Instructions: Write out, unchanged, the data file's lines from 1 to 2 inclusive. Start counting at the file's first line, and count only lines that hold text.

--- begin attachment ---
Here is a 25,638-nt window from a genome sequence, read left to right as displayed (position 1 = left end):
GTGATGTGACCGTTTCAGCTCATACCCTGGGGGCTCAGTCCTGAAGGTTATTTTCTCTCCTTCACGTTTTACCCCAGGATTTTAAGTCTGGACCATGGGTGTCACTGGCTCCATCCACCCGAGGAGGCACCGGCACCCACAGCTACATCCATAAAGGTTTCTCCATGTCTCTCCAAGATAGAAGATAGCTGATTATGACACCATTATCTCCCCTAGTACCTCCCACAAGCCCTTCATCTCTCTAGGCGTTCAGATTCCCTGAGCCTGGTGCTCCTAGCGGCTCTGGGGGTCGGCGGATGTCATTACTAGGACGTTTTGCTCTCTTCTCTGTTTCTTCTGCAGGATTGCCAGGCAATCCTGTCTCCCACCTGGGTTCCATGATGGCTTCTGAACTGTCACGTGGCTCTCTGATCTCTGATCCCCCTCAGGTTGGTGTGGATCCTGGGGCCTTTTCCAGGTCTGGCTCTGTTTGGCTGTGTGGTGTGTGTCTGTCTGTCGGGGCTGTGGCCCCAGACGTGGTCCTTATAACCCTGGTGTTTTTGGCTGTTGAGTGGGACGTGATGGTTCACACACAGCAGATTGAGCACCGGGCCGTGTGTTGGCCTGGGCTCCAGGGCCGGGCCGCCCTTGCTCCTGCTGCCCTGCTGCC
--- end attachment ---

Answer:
Here is a 25,638-nt window from a genome sequence, read left to right as displayed (position 1 = left end):
GTGATGTGACCGTTTCAGCTCATACCCTGGGGGCTCAGTCCTGAAGGTTATTTTCTCTCCTTCACGTTTTACCCCAGGATTTTAAGTCTGGACCATGGGTGTCACTGGCTCCATCCACCCGAGGAGGCACCGGCACCCACAGCTACATCCATAAAGGTTTCTCCATGTCTCTCCAAGATAGAAGATAGCTGATTATGACACCATTATCTCCCCTAGTACCTCCCACAAGCCCTTCATCTCTCTAGGCGTTCAGATTCCCTGAGCCTGGTGCTCCTAGCGGCTCTGGGGGTCGGCGGATGTCATTACTAGGACGTTTTGCTCTCTTCTCTGTTTCTTCTGCAGGATTGCCAGGCAATCCTGTCTCCCACCTGGGTTCCATGATGGCTTCTGAACTGTCACGTGGCTCTCTGATCTCTGATCCCCCTCAGGTTGGTGTGGATCCTGGGGCCTTTTCCAGGTCTGGCTCTGTTTGGCTGTGTGGTGTGTGTCTGTCTGTCGGGGCTGTGGCCCCAGACGTGGTCCTTATAACCCTGGTGTTTTTGGCTGTTGAGTGGGACGTGATGGTTCACACACAGCAGATTGAGCACCGGGCCGTGTGTTGGCCTGGGCTCCAGGGCCGGGCCGCCCTTGCTCCTGCTGCCCTGCTGCC